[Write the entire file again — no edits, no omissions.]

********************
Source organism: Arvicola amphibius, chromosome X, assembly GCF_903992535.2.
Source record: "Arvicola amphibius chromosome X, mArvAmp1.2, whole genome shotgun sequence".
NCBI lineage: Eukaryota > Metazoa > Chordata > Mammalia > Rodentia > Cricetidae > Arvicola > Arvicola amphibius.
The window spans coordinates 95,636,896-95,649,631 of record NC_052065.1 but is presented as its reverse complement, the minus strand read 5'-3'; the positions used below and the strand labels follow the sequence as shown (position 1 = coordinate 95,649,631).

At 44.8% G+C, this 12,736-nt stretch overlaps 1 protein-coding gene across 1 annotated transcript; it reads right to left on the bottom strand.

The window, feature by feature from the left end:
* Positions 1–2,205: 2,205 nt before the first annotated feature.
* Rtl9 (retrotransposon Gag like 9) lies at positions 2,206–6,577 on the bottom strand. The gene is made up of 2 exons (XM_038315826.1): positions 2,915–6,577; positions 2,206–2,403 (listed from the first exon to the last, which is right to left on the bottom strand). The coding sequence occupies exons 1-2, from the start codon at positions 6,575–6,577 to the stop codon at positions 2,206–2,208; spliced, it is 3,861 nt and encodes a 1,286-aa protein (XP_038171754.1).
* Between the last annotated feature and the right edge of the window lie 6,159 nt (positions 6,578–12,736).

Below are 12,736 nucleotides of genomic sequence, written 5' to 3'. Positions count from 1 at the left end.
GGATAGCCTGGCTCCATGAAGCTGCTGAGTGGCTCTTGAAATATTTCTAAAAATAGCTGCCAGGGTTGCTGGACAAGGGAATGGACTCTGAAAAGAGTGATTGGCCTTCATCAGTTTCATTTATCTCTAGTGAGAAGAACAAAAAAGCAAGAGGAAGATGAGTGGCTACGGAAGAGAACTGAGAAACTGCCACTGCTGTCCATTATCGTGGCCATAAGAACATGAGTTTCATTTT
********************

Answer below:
Source organism: Arvicola amphibius, chromosome X, assembly GCF_903992535.2.
Source record: "Arvicola amphibius chromosome X, mArvAmp1.2, whole genome shotgun sequence".
NCBI lineage: Eukaryota > Metazoa > Chordata > Mammalia > Rodentia > Cricetidae > Arvicola > Arvicola amphibius.
The window spans coordinates 95,636,896-95,649,631 of record NC_052065.1 but is presented as its reverse complement, the minus strand read 5'-3'; the positions used below and the strand labels follow the sequence as shown (position 1 = coordinate 95,649,631).

At 44.8% G+C, this 12,736-nt stretch overlaps 1 protein-coding gene across 1 annotated transcript; it reads right to left on the bottom strand.

The window, feature by feature from the left end:
* Positions 1–2,205: 2,205 nt before the first annotated feature.
* Rtl9 (retrotransposon Gag like 9) lies at positions 2,206–6,577 on the bottom strand. The gene is made up of 2 exons (XM_038315826.1): positions 2,915–6,577; positions 2,206–2,403 (listed from the first exon to the last, which is right to left on the bottom strand). The coding sequence occupies exons 1-2, from the start codon at positions 6,575–6,577 to the stop codon at positions 2,206–2,208; spliced, it is 3,861 nt and encodes a 1,286-aa protein (XP_038171754.1).
* Between the last annotated feature and the right edge of the window lie 6,159 nt (positions 6,578–12,736).

Below are 12,736 nucleotides of genomic sequence, written 5' to 3'. Positions count from 1 at the left end.
GGATAGCCTGGCTCCATGAAGCTGCTGAGTGGCTCTTGAAATATTTCTAAAAATAGCTGCCAGGGTTGCTGGACAAGGGAATGGACTCTGAAAAGAGTGATTGGCCTTCATCAGTTTCATTTATCTCTAGTGAGAAGAACAAAAAAGCAAGAGGAAGATGAGTGGCTACGGAAGAGAACTGAGAAACTGCCACTGCTGTCCATTATCGTGGCCATAAGAACATGAGTTTCATTTT